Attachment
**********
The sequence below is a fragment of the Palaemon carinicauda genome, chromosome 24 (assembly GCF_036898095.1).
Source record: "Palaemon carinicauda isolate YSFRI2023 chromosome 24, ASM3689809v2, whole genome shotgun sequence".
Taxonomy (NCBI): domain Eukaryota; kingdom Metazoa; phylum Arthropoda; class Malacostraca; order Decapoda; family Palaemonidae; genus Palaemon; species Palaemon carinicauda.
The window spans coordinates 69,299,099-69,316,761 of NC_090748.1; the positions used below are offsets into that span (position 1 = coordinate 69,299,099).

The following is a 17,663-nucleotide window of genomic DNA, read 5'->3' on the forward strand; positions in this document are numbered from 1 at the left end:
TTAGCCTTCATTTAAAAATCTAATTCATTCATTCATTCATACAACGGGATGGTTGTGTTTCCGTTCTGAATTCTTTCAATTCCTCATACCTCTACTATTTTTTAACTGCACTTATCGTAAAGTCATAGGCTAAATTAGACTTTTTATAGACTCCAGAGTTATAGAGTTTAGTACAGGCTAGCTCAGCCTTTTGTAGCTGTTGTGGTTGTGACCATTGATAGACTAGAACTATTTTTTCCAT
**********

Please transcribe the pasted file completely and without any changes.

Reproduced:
The sequence below is a fragment of the Palaemon carinicauda genome, chromosome 24 (assembly GCF_036898095.1).
Source record: "Palaemon carinicauda isolate YSFRI2023 chromosome 24, ASM3689809v2, whole genome shotgun sequence".
Taxonomy (NCBI): domain Eukaryota; kingdom Metazoa; phylum Arthropoda; class Malacostraca; order Decapoda; family Palaemonidae; genus Palaemon; species Palaemon carinicauda.
The window spans coordinates 69,299,099-69,316,761 of NC_090748.1; the positions used below are offsets into that span (position 1 = coordinate 69,299,099).

The following is a 17,663-nucleotide window of genomic DNA, read 5'->3' on the forward strand; positions in this document are numbered from 1 at the left end:
TTAGCCTTCATTTAAAAATCTAATTCATTCATTCATTCATACAACGGGATGGTTGTGTTTCCGTTCTGAATTCTTTCAATTCCTCATACCTCTACTATTTTTTAACTGCACTTATCGTAAAGTCATAGGCTAAATTAGACTTTTTATAGACTCCAGAGTTATAGAGTTTAGTACAGGCTAGCTCAGCCTTTTGTAGCTGTTGTGGTTGTGACCATTGATAGACTAGAACTATTTTTTCCAT